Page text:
Now, Iíve heard the Minister of Health and Social Services talk about home care and services in all communities in the territory. Under (17), we have identified this: to expand home care services in all Yukon communities on a fair and consistent basis. Every time we bring something forward like this, the Yukon Party seems to have a little problem when it comes to who is responsible for what. If it is the federal government that is responsible, quickly they come out and say that. I would like to see the Yukon Party give some compliments, perhaps, to the First Nations in being able to access a lot of the funding to take care of a lot of these services that normally would fall under the Yukon government. It is millions of dollars, Mr. Speaker, and I believe that some of these home care services are very good in the small communities. People know each other, and it is really needed. I think, also, it keeps our elderly people out of the hospitals more and, in the end, when there are proper services in place, I believe weíll see the cost of medicare to our elderly people drop tremendously. We probably have seen that too.

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At the same time, I think we could be more engaged in educational programs to communities. When there are recognized programs out there, we should be using them a bit more, trying to teach people a better way of living, eating and exercising. I know that some people are so entrenched in the lifestyle that to make a change is frightening. I have known people, for example, who have gone through CHIP. One thing that shocked them about it, with their age and height and so on, was that their ideal weight is a lot lower than they think it should be or even lower than they would be satisfied with. It would be really hard for someone to get down to that weight through that program or even by drastically changing their diet. An example would be not eating meat. To many people in the territory, thatís a big move and a big change. I think that through a lot of the education and programs provided, a lot of people would perhaps think more clearly about this and try to make their bodies a bit healthier.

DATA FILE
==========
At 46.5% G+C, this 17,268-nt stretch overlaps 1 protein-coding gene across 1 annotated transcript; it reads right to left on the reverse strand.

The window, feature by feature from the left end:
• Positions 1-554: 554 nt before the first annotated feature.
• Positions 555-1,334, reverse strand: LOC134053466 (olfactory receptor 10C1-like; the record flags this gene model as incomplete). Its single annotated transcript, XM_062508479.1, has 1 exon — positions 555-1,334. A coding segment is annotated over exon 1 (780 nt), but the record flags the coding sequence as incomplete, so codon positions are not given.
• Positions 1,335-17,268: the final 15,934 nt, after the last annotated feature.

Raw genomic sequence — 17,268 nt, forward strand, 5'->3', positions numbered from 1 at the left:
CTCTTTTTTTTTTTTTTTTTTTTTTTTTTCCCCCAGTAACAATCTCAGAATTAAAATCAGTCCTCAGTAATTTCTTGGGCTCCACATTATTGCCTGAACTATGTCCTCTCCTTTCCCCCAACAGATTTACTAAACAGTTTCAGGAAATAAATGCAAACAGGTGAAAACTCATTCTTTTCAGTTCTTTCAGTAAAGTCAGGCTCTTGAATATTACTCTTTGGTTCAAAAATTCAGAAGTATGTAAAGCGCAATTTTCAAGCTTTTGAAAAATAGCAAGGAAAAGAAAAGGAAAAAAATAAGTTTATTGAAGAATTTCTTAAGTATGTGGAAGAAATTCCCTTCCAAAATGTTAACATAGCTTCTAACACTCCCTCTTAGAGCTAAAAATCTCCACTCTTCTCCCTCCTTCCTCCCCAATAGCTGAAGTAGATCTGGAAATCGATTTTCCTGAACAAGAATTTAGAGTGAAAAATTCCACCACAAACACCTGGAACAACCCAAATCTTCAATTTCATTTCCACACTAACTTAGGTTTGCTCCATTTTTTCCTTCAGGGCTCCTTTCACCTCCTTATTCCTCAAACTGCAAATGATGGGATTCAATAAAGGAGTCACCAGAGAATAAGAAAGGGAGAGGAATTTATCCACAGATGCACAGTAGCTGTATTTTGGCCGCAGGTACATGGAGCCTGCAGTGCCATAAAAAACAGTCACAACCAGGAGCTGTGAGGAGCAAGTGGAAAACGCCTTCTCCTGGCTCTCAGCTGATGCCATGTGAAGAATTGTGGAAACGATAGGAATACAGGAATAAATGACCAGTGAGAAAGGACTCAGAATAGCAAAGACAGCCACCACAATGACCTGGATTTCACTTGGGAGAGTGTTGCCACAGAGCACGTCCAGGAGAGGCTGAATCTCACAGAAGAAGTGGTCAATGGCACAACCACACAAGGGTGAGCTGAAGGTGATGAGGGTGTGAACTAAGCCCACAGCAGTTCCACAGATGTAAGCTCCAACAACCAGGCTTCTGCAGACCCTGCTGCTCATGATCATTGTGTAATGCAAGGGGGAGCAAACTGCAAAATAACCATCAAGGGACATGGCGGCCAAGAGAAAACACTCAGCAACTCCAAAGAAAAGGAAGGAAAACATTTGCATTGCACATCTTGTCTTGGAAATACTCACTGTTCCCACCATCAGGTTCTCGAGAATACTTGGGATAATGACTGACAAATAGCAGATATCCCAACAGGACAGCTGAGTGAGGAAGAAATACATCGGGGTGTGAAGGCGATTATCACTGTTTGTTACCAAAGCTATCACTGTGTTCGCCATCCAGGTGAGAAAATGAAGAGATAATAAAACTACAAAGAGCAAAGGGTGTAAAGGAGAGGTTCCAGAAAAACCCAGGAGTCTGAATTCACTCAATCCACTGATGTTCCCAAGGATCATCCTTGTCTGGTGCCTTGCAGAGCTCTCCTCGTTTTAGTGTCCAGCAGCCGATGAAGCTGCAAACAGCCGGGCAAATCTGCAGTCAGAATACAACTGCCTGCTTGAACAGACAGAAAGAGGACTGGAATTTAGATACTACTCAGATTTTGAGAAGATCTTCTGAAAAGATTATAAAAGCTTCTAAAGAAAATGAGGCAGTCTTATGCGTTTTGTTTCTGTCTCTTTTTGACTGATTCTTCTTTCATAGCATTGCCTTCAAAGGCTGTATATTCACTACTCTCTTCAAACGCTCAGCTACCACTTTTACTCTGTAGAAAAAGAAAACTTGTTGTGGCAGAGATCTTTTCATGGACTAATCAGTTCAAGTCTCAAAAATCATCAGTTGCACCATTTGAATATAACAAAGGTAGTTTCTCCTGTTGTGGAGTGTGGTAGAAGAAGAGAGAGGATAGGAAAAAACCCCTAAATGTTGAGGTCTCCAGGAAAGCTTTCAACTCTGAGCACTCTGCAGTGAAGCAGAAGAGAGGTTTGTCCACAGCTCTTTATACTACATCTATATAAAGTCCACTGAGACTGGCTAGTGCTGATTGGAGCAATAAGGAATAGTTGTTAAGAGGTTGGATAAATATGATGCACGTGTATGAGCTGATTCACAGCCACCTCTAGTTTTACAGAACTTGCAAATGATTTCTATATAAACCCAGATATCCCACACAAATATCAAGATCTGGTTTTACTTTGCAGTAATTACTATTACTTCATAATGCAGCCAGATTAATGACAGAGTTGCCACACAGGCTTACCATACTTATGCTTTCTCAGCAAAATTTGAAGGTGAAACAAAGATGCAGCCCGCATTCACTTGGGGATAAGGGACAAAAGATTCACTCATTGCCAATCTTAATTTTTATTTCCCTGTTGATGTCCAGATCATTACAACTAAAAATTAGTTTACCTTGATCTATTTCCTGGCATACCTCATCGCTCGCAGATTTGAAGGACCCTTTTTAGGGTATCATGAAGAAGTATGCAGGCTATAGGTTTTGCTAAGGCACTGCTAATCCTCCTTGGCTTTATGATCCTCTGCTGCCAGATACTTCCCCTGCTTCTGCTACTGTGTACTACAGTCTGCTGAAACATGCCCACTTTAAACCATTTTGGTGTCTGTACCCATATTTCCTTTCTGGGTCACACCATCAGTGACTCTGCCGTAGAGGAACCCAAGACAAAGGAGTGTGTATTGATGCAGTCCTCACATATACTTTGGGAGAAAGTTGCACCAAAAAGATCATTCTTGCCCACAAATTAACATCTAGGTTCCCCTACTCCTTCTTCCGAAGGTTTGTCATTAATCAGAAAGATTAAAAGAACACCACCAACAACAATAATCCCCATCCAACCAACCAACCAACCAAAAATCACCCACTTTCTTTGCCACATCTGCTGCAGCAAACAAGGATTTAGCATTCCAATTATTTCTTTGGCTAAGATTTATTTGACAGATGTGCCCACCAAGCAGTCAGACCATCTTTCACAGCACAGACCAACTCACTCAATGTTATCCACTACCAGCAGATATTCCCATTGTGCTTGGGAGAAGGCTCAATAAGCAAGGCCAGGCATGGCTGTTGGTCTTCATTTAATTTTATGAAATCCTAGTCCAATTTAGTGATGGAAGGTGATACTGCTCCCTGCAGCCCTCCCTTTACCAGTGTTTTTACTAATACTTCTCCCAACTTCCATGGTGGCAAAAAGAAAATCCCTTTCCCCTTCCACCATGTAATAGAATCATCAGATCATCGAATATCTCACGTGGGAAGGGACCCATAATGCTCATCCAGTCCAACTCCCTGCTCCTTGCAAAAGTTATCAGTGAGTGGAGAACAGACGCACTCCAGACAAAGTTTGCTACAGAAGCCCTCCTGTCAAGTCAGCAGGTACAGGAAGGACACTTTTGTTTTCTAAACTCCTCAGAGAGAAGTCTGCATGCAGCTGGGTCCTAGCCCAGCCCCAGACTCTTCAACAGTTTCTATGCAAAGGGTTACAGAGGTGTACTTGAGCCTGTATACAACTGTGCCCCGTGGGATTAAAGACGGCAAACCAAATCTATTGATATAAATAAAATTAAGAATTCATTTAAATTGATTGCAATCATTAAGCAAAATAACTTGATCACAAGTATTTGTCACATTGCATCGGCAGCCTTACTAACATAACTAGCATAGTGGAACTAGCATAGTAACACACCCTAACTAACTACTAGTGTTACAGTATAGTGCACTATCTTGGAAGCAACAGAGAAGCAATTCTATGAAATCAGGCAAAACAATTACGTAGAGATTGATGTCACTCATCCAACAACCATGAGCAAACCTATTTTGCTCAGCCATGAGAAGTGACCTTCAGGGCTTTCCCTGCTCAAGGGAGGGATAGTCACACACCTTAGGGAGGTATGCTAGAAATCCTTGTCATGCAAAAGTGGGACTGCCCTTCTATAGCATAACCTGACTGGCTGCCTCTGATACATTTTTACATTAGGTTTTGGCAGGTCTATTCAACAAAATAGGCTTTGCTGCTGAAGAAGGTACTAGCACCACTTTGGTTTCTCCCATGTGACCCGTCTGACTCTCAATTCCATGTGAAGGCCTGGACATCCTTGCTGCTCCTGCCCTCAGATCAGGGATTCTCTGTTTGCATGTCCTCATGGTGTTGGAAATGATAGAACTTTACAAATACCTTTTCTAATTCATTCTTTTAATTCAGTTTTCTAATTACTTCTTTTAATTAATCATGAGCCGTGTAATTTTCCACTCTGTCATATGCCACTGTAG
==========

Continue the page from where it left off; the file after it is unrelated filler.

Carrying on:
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Implementing the confidential and effective prescription monitoring system ó I know the Minister of Health and Social Services went on about this. We want to see confidentiality; we want to see a really good monitoring system. I know the minister talked about illegal activities. Thatís happening all over Canada and basically everywhere you go. In the territory I donít think we want to be making any mistakes by overprescribing any drugs or having them find their way to the streets.

Providing full training for EMS staff in Whitehorse and the volunteers in the community ó the member opposite said we go on and on about it, but weíve raised this in the House before. I donít think the government would have moved very far on this if it wasnít raised by the people out there in the communities and on the floor of this Legislature. So it does sometimes work to have very strong questions come forward.

I know Iím running out of time here, Mr. Speaker.

Providing the full training for EMS staff has been asked for, and I think that training can be expanded. Weíve talked a lot about the different ones that could perhaps also be with our educators.

I realize Iím out of time here. There are so many different areas to address in this amendment. I hope the next speaker can get up and talk about some of the ones I havenít talked about and havenít had the time to talk about, and that this person goes over them and shares their thoughts. Hopefully they will agree with this amendment and we can move on and vote for it.